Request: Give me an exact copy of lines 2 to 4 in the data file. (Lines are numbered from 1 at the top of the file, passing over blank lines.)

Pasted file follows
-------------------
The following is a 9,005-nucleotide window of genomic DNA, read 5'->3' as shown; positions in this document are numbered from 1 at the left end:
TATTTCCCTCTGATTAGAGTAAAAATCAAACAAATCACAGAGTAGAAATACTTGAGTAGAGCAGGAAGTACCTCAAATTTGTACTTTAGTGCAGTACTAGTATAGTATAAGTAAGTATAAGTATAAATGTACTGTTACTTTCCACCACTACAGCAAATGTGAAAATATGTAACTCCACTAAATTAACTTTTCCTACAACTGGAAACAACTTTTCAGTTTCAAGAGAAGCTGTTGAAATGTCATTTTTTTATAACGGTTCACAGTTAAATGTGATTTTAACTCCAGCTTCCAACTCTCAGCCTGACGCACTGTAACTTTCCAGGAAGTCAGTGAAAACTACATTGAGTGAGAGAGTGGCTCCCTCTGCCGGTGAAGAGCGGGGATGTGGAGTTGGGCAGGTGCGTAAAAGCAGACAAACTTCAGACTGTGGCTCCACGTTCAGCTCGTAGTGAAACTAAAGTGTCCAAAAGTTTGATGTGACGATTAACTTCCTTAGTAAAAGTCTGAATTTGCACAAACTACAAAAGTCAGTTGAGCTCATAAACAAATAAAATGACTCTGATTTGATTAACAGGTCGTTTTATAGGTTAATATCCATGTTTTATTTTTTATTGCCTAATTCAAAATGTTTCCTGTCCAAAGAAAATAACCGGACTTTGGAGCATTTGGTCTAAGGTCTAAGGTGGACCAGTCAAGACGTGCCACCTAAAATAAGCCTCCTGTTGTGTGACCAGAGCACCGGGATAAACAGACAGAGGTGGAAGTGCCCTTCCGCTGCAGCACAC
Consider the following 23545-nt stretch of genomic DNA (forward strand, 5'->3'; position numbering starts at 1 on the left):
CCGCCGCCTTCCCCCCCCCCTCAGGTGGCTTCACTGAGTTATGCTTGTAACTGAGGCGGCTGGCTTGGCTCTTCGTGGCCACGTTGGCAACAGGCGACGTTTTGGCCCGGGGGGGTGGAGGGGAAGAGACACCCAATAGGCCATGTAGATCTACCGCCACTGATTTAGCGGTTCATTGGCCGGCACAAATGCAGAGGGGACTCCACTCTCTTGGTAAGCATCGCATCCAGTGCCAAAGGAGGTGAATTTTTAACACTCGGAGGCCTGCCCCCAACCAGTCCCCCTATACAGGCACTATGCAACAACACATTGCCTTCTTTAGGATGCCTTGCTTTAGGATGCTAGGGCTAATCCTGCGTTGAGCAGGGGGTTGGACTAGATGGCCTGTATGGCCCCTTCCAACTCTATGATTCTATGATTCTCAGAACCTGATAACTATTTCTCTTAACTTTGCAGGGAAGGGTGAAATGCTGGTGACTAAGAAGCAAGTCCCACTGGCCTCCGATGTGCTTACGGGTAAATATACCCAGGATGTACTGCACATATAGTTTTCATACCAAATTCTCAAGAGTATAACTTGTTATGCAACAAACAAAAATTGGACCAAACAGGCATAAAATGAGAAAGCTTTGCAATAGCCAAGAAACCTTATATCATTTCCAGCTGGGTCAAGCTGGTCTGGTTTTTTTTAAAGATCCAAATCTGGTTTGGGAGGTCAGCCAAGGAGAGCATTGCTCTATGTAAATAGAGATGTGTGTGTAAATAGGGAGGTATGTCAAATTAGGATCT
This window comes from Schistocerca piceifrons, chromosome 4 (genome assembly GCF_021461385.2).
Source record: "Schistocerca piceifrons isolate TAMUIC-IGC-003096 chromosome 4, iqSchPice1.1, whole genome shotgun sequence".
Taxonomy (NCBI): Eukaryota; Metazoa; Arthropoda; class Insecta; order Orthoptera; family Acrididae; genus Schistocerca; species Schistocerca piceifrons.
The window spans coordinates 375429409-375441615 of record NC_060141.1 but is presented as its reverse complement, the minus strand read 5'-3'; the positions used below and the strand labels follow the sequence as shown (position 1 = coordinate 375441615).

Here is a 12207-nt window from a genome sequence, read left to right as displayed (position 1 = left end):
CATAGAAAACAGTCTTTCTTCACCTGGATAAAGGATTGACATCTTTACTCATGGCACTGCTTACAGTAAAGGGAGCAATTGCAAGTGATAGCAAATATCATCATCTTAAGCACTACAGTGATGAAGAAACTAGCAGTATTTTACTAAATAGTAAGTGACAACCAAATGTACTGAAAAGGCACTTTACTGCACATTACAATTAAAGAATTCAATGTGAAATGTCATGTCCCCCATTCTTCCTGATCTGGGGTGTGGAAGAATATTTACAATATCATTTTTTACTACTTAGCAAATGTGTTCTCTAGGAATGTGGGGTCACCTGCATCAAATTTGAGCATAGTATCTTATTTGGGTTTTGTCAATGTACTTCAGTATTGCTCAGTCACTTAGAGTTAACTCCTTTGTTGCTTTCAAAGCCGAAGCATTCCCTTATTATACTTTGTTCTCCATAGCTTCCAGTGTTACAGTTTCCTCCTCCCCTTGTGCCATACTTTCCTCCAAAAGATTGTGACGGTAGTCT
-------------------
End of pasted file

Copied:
TATTTCCCTCTGATTAGAGTAAAAATCAAACAAATCACAGAGTAGAAATACTTGAGTAGAGCAGGAAGTACCTCAAATTTGTACTTTAGTGCAGTACTAGTATAGTATAAGTAAGTATAAGTATAAATGTACTGTTACTTTCCACCACTACAGCAAATGTGAAAATATGTAACTCCACTAAATTAACTTTTCCTACAACTGGAAACAACTTTTCAGTTTCAAGAGAAGCTGTTGAAATGTCATTTTTTTATAACGGTTCACAGTTAAATGTGATTTTAACTCCAGCTTCCAACTCTCAGCCTGACGCACTGTAACTTTCCAGGAAGTCAGTGAAAACTACATTGAGTGAGAGAGTGGCTCCCTCTGCCGGTGAAGAGCGGGGATGTGGAGTTGGGCAGGTGCGTAAAAGCAGACAAACTTCAGACTGTGGCTCCACGTTCAGCTCGTAGTGAAACTAAAGTGTCCAAAAGTTTGATGTGACGATTAACTTCCTTAGTAAAAGTCTGAATTTGCACAAACTACAAAAGTCAGTTGAGCTCATAAACAAATAAAATGACTCTGATTTGATTAACAGGTCGTTTTATAGGTTAATATCCATGTTTTATTTTTTATTGCCTAATTCAAAATGTTTCCTGTCCAAAGAAAATAACCGGACTTTGGAGCATTTGGTCTAAGGTCTAAGGTGGACCAGTCAAGACGTGCCACCTAAAATAAGCCTCCTGTTGTGTGACCAGAGCACCGGGATAAACAGACAGAGGTGGAAGTGCCCTTCCGCTGCAGCACAC
Consider the following 23545-nt stretch of genomic DNA (forward strand, 5'->3'; position numbering starts at 1 on the left):
CCGCCGCCTTCCCCCCCCCCTCAGGTGGCTTCACTGAGTTATGCTTGTAACTGAGGCGGCTGGCTTGGCTCTTCGTGGCCACGTTGGCAACAGGCGACGTTTTGGCCCGGGGGGGTGGAGGGGAAGAGACACCCAATAGGCCATGTAGATCTACCGCCACTGATTTAGCGGTTCATTGGCCGGCACAAATGCAGAGGGGACTCCACTCTCTTGGTAAGCATCGCATCCAGTGCCAAAGGAGGTGAATTTTTAACACTCGGAGGCCTGCCCCCAACCAGTCCCCCTATACAGGCACTATGCAACAACACATTGCCTTCTTTAGGATGCCTTGCTTTAGGATGCTAGGGCTAATCCTGCGTTGAGCAGGGGGTTGGACTAGATGGCCTGTATGGCCCCTTCCAACTCTATGATTCTATGATTCTCAGAACCTGATAACTATTTCTCTTAACTTTGCAGGGAAGGGTGAAATGCTGGTGACTAAGAAGCAAGTCCCACTGGCCTCCGATGTGCTTACGGGTAAATATACCCAGGATGTACTGCACATATAGTTTTCATACCAAATTCTCAAGAGTATAACTTGTTATGCAACAAACAAAAATTGGACCAAACAGGCATAAAATGAGAAAGCTTTGCAATAGCCAAGAAACCTTATATCATTTCCAGCTGGGTCAAGCTGGTCTGGTTTTTTTTAAAGATCCAAATCTGGTTTGGGAGGTCAGCCAAGGAGAGCATTGCTCTATGTAAATAGAGATGTGTGTGTAAATAGGGAGGTATGTCAAATTAGGATCT